A couple months ago I posted some data from the OARC reply size test service. Recently some folks have been wondering if the situation is getting better or staying the same. Today I created a graph that shows the monthly trend: The data probably does not contain enough samples to ascertain any trends. The number of samples in each month is shown at the top of the bars.
Here at the RIPE 59 meeting in Lisbon, Joe Abley from ICANN and Matt Larson from VeriSign announced a plan and schedule for signing the Root Zone. A number of interesting tidbits:
- The root zone will technically be signed by December 1, 2009 although ICANN and VeriSign will keep it to themselves for internal testing.
- Between January and July 2010, the root servers will begin serving the signed zone one "letter" (server) at a time.
- Also during this rollout period, actual DNSSEC keys will be replaced with "dummy" keys so that validation CANNOT occur.
Earlier this year, ICANN contracted with DNS-OARC to study the impacts of potential changes facing the DNS root zone. These changes include: (1) a significant increase in the number of gTLDs, (2) signing the zone with DNSSEC, and (3) continued increase in IPv6 glue.
I was recently asked if OARC had any data on the percentage of DNS queries with bad or disabled UDP checksums.
A couple weeks ago I gave a lightning talk at NANOG46 titled DNSSEC, EDNS and TCP using data from before and after the .ORG zone became signed.
Recently, the U.S. Department of Commerece, ICANN, and Verisign announced their cooperation to get the DNS Root zone signed by the end of 2009. Anyone who has had the pleasure of signing a DNS zone knows that the DNSSEC keys and signatures are much larger than most DNS resource records (and not particularly pretty, either).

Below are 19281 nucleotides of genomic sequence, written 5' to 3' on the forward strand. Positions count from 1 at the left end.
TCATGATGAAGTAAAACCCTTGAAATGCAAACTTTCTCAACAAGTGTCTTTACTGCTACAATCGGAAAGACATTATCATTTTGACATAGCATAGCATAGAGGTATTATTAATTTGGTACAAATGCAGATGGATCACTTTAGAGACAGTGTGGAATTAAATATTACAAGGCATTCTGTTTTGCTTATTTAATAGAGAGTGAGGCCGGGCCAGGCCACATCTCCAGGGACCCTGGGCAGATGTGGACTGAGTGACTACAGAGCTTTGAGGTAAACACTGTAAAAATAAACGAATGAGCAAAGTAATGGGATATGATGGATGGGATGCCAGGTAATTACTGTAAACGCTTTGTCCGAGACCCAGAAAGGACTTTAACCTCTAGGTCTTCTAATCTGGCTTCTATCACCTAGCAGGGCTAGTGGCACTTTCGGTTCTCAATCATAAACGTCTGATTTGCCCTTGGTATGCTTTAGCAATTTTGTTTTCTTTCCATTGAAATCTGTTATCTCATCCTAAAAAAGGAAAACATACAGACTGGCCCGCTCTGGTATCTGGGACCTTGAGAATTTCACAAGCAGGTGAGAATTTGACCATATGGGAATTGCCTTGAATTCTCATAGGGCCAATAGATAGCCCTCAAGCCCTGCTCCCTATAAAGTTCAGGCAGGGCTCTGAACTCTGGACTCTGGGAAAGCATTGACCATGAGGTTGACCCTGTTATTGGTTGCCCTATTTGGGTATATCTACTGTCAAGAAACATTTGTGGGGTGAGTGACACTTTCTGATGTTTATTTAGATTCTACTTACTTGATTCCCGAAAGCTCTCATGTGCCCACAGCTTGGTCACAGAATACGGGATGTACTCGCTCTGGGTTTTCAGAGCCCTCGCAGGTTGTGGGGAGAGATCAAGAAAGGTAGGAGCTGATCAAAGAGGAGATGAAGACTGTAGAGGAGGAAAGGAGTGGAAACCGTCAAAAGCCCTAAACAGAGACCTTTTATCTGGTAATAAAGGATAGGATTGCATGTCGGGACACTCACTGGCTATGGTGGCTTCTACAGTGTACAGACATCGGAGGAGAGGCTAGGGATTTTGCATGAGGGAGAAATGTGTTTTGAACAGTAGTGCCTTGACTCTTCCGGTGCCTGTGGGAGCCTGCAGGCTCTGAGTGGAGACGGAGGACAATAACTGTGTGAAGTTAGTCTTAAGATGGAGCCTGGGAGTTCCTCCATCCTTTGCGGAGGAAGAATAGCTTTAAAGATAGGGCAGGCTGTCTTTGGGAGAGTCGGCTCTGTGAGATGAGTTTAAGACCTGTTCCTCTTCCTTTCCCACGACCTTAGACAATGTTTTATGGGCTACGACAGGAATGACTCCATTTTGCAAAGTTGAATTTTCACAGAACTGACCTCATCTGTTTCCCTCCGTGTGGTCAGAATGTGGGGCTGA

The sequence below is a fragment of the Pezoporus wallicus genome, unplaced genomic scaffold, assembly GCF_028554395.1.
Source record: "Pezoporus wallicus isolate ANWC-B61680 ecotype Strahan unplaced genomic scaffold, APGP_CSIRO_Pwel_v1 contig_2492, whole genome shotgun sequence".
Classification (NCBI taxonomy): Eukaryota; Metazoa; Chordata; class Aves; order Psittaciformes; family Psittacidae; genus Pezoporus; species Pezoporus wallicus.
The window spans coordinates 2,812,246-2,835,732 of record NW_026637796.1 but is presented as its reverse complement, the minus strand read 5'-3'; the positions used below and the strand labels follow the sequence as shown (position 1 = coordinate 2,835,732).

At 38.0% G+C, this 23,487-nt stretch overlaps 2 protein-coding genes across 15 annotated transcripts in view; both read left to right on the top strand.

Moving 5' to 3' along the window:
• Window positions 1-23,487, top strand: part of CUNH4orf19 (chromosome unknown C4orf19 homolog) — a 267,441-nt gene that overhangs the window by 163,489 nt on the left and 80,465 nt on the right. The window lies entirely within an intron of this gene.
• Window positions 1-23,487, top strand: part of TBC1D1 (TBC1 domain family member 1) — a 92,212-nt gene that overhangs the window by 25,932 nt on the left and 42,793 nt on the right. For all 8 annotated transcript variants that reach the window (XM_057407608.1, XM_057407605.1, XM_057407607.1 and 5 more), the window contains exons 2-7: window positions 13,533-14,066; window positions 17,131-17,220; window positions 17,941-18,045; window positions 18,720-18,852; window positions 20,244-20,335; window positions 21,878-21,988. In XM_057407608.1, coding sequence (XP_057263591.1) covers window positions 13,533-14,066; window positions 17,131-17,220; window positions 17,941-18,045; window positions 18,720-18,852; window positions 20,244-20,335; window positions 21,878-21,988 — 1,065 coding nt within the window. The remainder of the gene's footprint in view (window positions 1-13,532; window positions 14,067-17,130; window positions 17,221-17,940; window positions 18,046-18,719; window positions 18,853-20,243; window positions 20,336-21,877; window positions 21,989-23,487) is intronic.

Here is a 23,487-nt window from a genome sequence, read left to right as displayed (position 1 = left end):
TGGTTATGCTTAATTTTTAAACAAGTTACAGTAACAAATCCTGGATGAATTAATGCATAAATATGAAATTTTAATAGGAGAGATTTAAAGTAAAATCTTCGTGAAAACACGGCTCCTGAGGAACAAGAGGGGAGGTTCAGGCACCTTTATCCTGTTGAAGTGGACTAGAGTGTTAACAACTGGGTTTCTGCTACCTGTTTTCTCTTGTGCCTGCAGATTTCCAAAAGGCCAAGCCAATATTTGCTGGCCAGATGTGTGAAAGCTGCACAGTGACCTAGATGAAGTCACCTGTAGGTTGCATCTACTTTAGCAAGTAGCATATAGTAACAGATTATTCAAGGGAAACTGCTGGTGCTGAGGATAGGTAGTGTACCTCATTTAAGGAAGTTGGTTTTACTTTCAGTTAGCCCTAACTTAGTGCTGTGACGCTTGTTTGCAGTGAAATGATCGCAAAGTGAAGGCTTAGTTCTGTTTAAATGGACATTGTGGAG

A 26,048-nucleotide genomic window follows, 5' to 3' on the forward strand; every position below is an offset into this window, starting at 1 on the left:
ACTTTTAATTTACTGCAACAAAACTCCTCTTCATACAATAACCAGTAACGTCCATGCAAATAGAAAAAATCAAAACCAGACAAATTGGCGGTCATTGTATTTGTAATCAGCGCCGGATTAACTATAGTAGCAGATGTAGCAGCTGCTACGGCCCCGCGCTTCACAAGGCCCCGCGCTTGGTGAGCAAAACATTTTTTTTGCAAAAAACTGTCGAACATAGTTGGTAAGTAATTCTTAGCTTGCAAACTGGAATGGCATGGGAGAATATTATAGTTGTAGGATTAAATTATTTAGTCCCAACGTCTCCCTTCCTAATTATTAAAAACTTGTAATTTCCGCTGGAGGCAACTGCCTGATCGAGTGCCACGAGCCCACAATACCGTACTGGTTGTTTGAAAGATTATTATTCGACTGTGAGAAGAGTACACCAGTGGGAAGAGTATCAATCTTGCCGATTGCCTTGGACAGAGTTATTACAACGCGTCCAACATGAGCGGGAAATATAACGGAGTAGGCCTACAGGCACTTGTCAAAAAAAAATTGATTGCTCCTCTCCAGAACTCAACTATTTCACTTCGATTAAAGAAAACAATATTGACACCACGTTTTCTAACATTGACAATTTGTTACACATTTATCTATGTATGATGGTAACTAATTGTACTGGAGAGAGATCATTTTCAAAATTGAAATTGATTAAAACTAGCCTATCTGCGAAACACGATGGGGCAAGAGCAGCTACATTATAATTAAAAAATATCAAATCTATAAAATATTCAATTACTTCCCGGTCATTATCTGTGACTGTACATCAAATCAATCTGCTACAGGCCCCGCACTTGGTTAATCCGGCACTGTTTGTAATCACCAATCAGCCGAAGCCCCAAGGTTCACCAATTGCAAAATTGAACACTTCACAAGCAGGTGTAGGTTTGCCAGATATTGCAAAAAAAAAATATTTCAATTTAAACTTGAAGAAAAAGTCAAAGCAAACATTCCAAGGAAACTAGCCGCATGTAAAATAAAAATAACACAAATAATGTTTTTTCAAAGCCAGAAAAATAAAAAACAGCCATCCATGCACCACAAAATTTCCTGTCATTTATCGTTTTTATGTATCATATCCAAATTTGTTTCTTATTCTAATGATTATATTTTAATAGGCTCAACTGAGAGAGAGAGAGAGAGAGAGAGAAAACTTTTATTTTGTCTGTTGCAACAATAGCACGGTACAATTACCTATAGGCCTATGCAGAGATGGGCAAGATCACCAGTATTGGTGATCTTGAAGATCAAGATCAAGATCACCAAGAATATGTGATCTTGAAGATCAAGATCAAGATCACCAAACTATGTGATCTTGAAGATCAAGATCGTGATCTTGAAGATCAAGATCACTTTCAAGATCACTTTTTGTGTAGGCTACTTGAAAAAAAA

Today PIR and Afilias jointly announced that the .ORG zone is now signed with DNSSEC. Like .GOV, .ORG is also using the NSEC3 algorithm, which means that versions of BIND prior to 9.6.0 will have problems securely resolving names under .ORG. As Ram Mohan of Afilias noted in his message to the dnssec-deployment list, there are still significant hurdles in getting the actual registrations signed. Not many registrars accept DS records from customers yet.
A Day in the Life of the Internet is a large-scale data collection project undertaken by CAIDA and OARC every year since 2006. This year, the DITL collection will take place in late March took place March 30-April 1, 2009. If you would like to participate by collecting and contributing DNS packet captures, please subscribe to the DITL mailing list.
Participation RequirementsThere are no strict participation requirements.
ICANN announced the IANA Interim Trust Anchor Repository as a not-quite-yet-production service today. The ITAR is useful to people running validating resolvers until the root zone gets signed. It currently includes trust anchors for three ccTLDs (BR, CZ, SE) and the eleven experimental IDN TLDs operated by ICANN. IANA's policy is to only publish DS records in the ITAR. BIND users won't be able to import the ITAR anchors file directly since BIND currently takes only DNSKEY's as trust anchors.